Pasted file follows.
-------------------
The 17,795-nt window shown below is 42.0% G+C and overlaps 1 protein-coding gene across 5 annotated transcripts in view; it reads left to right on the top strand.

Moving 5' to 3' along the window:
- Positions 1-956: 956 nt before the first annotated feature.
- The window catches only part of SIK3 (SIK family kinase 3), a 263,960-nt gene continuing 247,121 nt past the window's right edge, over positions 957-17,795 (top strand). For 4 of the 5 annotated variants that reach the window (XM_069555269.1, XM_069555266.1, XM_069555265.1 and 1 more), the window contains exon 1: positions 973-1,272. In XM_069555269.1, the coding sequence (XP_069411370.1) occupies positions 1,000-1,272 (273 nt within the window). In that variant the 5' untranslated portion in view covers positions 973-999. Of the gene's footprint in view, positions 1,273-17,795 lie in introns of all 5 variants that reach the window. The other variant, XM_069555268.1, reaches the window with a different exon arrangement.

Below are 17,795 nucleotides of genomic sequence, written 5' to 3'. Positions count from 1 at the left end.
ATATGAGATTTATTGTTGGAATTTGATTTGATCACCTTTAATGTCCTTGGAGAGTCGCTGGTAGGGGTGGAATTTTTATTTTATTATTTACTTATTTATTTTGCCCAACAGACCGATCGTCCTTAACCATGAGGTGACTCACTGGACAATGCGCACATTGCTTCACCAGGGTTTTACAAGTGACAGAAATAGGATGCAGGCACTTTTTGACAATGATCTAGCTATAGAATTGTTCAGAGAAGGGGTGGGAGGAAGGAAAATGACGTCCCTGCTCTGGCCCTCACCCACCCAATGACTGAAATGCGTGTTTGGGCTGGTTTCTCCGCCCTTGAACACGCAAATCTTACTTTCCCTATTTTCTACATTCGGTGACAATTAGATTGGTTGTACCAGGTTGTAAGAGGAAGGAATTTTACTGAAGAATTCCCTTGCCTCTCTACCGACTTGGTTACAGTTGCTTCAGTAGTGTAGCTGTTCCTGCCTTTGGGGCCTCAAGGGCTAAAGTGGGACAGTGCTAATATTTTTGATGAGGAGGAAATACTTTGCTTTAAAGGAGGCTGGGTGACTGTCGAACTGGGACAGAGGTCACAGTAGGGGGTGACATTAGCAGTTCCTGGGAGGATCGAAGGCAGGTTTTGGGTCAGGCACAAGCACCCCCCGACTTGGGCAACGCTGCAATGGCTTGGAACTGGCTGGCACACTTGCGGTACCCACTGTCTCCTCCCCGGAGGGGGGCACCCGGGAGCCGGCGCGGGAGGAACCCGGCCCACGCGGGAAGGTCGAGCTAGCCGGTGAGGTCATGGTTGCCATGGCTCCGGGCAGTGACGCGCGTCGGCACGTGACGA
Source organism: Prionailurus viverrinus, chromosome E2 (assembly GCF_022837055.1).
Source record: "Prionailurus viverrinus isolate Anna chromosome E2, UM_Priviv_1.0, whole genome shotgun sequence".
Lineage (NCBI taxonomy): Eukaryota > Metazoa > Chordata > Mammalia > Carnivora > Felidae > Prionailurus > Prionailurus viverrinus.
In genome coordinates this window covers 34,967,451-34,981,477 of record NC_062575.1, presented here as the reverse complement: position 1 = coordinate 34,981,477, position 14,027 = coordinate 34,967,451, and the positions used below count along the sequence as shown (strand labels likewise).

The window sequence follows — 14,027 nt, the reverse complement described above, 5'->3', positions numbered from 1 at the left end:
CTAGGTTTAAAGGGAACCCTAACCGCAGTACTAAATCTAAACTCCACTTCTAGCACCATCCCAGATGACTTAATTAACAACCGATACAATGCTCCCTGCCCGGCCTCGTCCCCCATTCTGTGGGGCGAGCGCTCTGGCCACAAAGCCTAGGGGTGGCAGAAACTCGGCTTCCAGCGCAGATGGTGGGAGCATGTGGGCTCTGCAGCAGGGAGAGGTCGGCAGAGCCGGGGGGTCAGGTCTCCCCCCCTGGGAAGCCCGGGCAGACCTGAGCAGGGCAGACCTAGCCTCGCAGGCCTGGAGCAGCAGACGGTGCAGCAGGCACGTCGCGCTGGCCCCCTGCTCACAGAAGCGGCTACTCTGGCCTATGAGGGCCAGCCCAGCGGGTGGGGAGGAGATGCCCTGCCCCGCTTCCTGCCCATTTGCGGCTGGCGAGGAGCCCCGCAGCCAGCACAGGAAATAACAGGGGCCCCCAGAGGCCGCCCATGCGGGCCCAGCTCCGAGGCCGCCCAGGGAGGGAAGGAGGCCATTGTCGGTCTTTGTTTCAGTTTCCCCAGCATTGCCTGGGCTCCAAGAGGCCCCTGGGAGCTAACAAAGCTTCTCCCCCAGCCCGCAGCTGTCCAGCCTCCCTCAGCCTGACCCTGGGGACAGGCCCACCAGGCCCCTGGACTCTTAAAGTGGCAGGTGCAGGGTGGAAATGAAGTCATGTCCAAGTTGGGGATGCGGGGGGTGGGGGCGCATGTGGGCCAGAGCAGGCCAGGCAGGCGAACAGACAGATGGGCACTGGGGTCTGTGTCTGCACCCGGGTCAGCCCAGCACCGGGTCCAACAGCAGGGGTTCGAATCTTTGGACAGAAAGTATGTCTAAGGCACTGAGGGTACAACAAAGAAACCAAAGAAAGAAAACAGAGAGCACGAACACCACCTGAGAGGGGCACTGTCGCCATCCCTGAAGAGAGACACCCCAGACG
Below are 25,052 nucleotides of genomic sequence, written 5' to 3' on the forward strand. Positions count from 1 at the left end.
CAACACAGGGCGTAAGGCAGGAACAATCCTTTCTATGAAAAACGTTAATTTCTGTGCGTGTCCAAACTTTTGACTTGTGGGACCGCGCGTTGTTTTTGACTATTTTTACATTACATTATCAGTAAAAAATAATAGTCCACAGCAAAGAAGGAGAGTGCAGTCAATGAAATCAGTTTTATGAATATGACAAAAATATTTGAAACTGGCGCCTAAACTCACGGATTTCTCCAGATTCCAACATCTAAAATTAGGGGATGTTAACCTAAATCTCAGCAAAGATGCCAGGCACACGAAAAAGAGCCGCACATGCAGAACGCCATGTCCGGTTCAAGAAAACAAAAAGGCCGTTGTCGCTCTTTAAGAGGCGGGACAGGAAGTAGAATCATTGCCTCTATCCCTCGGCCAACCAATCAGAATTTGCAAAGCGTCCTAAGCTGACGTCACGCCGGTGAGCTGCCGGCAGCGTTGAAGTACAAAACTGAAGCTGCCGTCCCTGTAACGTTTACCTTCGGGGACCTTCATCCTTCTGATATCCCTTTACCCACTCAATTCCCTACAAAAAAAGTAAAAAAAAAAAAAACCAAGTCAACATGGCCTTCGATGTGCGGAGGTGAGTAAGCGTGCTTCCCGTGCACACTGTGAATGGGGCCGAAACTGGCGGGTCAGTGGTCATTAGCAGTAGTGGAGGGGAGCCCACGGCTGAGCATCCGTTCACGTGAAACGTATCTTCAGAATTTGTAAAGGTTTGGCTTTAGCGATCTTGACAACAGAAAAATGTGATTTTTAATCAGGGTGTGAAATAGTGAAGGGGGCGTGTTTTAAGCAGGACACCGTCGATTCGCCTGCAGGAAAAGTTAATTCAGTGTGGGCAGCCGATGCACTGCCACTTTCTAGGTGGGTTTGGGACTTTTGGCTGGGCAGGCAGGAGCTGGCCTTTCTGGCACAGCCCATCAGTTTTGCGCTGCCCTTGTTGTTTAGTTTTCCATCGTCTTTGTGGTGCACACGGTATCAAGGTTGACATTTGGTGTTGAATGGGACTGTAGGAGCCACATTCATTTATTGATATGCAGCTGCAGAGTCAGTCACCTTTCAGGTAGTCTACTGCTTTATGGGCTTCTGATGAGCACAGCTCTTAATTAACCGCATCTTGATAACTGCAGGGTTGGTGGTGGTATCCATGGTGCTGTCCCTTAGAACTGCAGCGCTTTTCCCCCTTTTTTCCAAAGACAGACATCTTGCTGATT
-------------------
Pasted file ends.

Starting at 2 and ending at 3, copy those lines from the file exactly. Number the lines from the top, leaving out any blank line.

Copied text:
Moving 5' to 3' along the window:
- Positions 1-956: 956 nt before the first annotated feature.